I am not a Nollywood filmmaker

I am not a Nollywood filmmaker. I am a Nigerian who is a filmmaker.” That statement in its various incarnations has triggered many, who take offense to any differentiation from being tagged as a Nollywood filmmaker. Some perceive it as a slight. Who do you think you are? Do you think you are too good for Nollywood? It deserves accolades!!

But what defines a film/filmmaker as Nollywood, Hollywood or any Wood?
To unpack this we have to look how other film industries are defined.The name, Nollywood, was coined in 2002 by Norimitsu Onishi, a New York Times journalist, in an article titled Step aside, LA. and Bombay, for Nollywood. Prior to that between 1992 and the September 2002 publication, it was known as, Nigerian Home Video Industry, describing the, Direct to Video model of delivery.

Hollywood is the most notable film industry in the world, however, not all films from the United States are Hollywood films and not all American filmmakers are Hollywood filmmakers. Martin Scorsese (Dir-Wolf of Wallstreet) once said “I’m not a Hollywood filmmaker, I’m a filmmaker, in spite of Hollywood”. Hollywood is the studio system based in Los Angeles; films financed and created by the system are Hollywood films. There are Texas, Chicago, New York, Florida, Alabama based independent filmmakers, with no plans for LA.

In 1919 United Artists, was formed by creatively frustrated actors and directors who wanted more creative control and ownership over their work. They were the pioneers of Independent filmmaking (Indie) which allowed filmmakers make what they wanted to make, outside of studio influence. Independent films continued over the decades, the late 80s to late 90s particularly being strong, an era where Miramax, introduced the world to Steven Soderberg, Quentin Tarantino, Kevin Smith, the team of Matt Damon and Ben Affleck and many others.

Their films were not products of the studio system but independent producers with private financing Thousands of Independent American filmmakers, attend Sundance, Telluride, Tribeca, Toronto International Film Festival (TIFF), South by South West (SXSW) and American Film Market(AFM) every year. These were created for independent filmmakers to have a platform because of Hollywood’s overwhelming shadow, Sundance by Robert Redford, Tribeca by Robert DeNiro, Hollywood A-list actors.

Indie filmmakers don’t have the resources of studio films so this makes them focus on low concept stories(The Florida Project, Lady Bird ) making them harder to market to global markets than Hollywood high concept (Transformers, Fast and Furious) or Romance (Mama Mia).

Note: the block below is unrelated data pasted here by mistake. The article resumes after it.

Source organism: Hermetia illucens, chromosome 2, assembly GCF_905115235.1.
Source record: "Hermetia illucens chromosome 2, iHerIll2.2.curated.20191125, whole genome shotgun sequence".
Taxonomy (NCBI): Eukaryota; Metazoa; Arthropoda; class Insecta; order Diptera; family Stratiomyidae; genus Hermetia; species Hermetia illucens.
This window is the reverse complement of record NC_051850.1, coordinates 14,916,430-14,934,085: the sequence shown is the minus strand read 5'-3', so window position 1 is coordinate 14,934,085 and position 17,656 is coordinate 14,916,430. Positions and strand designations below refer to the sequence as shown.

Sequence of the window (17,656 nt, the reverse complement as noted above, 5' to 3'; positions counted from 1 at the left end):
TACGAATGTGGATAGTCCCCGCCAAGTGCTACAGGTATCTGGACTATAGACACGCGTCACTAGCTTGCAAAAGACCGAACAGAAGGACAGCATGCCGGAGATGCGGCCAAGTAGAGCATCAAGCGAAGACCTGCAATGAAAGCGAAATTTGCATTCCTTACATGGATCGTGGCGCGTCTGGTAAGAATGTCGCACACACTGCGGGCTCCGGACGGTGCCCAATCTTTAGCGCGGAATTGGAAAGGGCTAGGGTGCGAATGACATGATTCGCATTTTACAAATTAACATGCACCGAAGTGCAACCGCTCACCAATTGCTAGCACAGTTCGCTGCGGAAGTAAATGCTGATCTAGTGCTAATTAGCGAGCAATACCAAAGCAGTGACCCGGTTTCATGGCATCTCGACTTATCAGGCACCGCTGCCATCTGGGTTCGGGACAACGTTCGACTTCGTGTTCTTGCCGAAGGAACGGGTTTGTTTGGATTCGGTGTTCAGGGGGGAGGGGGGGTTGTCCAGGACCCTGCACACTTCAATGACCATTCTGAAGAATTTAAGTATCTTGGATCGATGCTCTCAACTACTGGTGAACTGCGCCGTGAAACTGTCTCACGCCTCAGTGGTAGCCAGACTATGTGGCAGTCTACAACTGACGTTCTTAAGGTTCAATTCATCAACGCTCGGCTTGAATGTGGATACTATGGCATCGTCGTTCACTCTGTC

Aesthetically and tonally, Indies have their own identity and there is a different expectation because they often give a humanity and relatability tent pole, blockbusters and franchise films cant. They can take story risks and cast non star actors because they don’t have to recover the same amount of investment.

Bollywood is India’s biggest film industry but it is not all of Indian filmmaking. Bollywood is only Hindi filmmaking based in Mumbai (formerly Bombay). The trademarks of song and dance, musical numbers, love stories, dramatic editing etc are just one aspect of Indian Cinema. The beloved, Bahuballi (2015) is from India but is not a Bollywood film. Surprised, right! India has 3 film industries, Bollywood you know, Tamil and Telugu cinemas are the lesser known to most of the world.Some people have called Slumdog Millionaire (2008) a Bollywood film, because it was shot in India and starred Indians. But this is inaccurate.

The screenwriter (Simon Beaufoy) and Director (Danny Boyle) are British, Dev Patel the lead, though of Indian heritage was born and raised in England (where his career started).The financing was a British and the Producers are British. Though Bollywood actors (Anil Kapoor, Irrfhan Khan) starred, it is a British film.A film made in Nigeria by a Nigerian (or diaspora Nigerian) e.g. Half of a Yellow Sun (2013), B for Boy (2013) or Nigerian Prince(2018) doesn’t automatically make it a Nollywood film or them a Nollywood filmmaker. A filmmaker saying they are not Nollywood should not trigger anyone. Nigeria is big enough to have more than one section of filmmaking; we already do, Kannywood, which is very different in style and ideology from Asaba and theatrical Nollywood.
A “mahket”, ready to consume their work is all a filmmaker desires. Who they decide is their “mahket” is or how they choose to identify themselves and film, is up to them.

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